They were re-inscribing violence here. They positioned themselves as spectators of the degraded black female body. They are not only performing a racialized vivisection, but they are also deriving a form of perverse pleasure from eating the black body, which amounts to another level of erasing the black body, indicative of mutilating the black body. After all, look at the laughter. This is perverse!! They have not only placed her body under erasure at the level of cutting into it, like Georges Cuvier, but they are ingesting her body, which becomes another form of erasure. They are obliterating her uniqueness by making her 'flesh of their flesh,' by making her into the same of their white constructions; the black woman's alterity, in essence, was denied.
There were alternative ways participants in the audience could have responded, Yancy points out.
Why didn't anyone simply caress the head of the screaming artwork -- the Black woman? To what extent are the whites adding to the art performance, in its grotesquery? Are they innocent bystanders? I think not. They are participating; re-inscribing the white gaze and re-inscribing the site of violence. Yet, it was an interactive performative piece, yes? But there are/were so many ways of interacting within that context. What was needed was a counter-performance, a counter-white gaze. All of those whites there were guilty of having been seduced by the mutilation, the spectacle; it was a site of white bonding and racialized cannibalism. While cakes are to be eaten, the message surrounding the artwork did not trigger the sort of response that should have been one of outcry, outrage. Keep in mind, after all, that the artwork is screaming -- perhaps screaming for a different response from us, a different approach to that site of suffering. Perhaps at the end of the day, we don't really know how to respond to screaming Black bodies, screaming vulnerable bodies, bodies in need, more genarally. This speaks to our humanity or lack thereof.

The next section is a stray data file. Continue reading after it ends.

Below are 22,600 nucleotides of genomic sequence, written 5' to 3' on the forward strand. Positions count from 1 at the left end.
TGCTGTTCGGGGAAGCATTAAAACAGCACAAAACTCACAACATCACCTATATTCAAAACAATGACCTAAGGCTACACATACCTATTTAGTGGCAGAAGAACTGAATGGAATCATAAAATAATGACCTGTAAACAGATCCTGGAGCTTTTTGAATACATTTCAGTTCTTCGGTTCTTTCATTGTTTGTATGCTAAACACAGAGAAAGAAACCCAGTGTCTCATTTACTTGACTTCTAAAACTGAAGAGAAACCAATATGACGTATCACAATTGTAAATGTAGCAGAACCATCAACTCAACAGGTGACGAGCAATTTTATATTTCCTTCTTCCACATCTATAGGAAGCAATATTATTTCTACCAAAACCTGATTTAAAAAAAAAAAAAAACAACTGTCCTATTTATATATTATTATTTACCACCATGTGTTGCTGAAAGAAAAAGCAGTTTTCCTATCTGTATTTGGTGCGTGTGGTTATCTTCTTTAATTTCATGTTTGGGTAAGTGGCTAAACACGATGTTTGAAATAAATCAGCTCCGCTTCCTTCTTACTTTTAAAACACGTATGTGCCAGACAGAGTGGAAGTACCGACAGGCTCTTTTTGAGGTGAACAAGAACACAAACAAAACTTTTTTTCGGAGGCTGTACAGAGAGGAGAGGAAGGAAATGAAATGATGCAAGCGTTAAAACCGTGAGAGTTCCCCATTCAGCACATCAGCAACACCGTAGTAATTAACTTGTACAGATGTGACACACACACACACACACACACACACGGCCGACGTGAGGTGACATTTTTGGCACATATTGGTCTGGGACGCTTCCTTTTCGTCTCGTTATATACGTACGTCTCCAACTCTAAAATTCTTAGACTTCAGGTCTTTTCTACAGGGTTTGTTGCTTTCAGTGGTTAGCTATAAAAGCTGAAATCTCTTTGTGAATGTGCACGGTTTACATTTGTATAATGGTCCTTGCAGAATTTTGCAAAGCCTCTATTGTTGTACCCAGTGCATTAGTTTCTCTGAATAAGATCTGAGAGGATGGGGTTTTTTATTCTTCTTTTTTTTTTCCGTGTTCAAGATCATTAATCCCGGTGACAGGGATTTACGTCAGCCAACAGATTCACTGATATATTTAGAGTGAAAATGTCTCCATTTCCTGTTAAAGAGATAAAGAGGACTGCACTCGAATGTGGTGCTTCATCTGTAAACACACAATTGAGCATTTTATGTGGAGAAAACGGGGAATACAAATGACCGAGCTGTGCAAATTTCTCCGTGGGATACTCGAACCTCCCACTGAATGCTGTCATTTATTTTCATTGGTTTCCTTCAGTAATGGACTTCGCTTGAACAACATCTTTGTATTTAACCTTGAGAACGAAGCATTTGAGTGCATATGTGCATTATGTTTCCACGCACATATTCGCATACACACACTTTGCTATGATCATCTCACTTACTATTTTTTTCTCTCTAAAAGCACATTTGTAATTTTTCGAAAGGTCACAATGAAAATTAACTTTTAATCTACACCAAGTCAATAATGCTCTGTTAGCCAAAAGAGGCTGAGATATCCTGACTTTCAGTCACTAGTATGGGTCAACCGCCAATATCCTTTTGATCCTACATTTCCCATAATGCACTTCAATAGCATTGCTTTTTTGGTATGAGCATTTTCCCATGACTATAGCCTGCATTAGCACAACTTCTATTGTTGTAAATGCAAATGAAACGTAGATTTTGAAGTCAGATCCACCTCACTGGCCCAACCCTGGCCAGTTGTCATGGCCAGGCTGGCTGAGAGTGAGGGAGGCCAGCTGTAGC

Fo Wilson adds, "It's sad and 'perverse', as George alludes, that none of the participants thought to do anything other than cut and eat the cake! Sadly, this speaks to how institutionalized racism and sexism is in our global consciousness. We 'eat' these perversions blindly without stopping to question what it is we are actually consuming and why."
So does Linde's live performance art and its video incarnation on the Web achieve something by shocking viewers to consider women's issues and racial stereotypes? Does it start the conversation?
Other comentary about Linde's controversial cake:
The Atlantic, "The Brilliance of Sweden's Shocking Golliwog Cake"
Osocio, "Racism? Art? PSA? Or all three? The disturbing spectacle of Makode Linde's human cake"
The International Review of African American Art published the first, in-depth examination of contemporary African American artists who stereotypically or grotesquely caricature the black figure. The articles, “The Past is Prologue but is Parody and Pastiche Progress?” by art historians Michael Harris and Lowery Sims and Karen C.C. Dalton, editor of the Image of the Black in Western Art Research Project; and “Stereotypes Subverted? Or For Sale” by Juliette Harris are in this 1997 issue of the International Review of African American Art.